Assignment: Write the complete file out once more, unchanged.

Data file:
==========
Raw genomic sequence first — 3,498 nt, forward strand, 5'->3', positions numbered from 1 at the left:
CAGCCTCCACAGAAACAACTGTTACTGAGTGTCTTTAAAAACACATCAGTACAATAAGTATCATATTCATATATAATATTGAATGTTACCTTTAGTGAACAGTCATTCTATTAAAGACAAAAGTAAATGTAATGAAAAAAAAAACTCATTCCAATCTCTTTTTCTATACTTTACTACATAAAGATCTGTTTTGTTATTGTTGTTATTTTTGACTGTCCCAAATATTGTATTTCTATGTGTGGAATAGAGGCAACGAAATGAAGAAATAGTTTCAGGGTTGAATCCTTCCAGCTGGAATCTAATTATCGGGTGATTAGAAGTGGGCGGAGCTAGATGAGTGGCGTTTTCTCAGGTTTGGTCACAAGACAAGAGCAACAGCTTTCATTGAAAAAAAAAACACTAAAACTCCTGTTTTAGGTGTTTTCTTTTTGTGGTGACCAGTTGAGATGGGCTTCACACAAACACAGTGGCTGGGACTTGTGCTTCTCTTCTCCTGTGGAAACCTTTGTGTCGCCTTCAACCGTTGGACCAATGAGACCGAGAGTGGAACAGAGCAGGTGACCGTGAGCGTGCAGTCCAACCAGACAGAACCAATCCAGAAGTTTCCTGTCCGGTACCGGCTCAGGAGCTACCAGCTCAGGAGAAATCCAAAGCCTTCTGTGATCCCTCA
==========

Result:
Raw genomic sequence first — 3,498 nt, forward strand, 5'->3', positions numbered from 1 at the left:
CAGCCTCCACAGAAACAACTGTTACTGAGTGTCTTTAAAAACACATCAGTACAATAAGTATCATATTCATATATAATATTGAATGTTACCTTTAGTGAACAGTCATTCTATTAAAGACAAAAGTAAATGTAATGAAAAAAAAAACTCATTCCAATCTCTTTTTCTATACTTTACTACATAAAGATCTGTTTTGTTATTGTTGTTATTTTTGACTGTCCCAAATATTGTATTTCTATGTGTGGAATAGAGGCAACGAAATGAAGAAATAGTTTCAGGGTTGAATCCTTCCAGCTGGAATCTAATTATCGGGTGATTAGAAGTGGGCGGAGCTAGATGAGTGGCGTTTTCTCAGGTTTGGTCACAAGACAAGAGCAACAGCTTTCATTGAAAAAAAAAACACTAAAACTCCTGTTTTAGGTGTTTTCTTTTTGTGGTGACCAGTTGAGATGGGCTTCACACAAACACAGTGGCTGGGACTTGTGCTTCTCTTCTCCTGTGGAAACCTTTGTGTCGCCTTCAACCGTTGGACCAATGAGACCGAGAGTGGAACAGAGCAGGTGACCGTGAGCGTGCAGTCCAACCAGACAGAACCAATCCAGAAGTTTCCTGTCCGGTACCGGCTCAGGAGCTACCAGCTCAGGAGAAATCCAAAGCCTTCTGTGATCCCTCA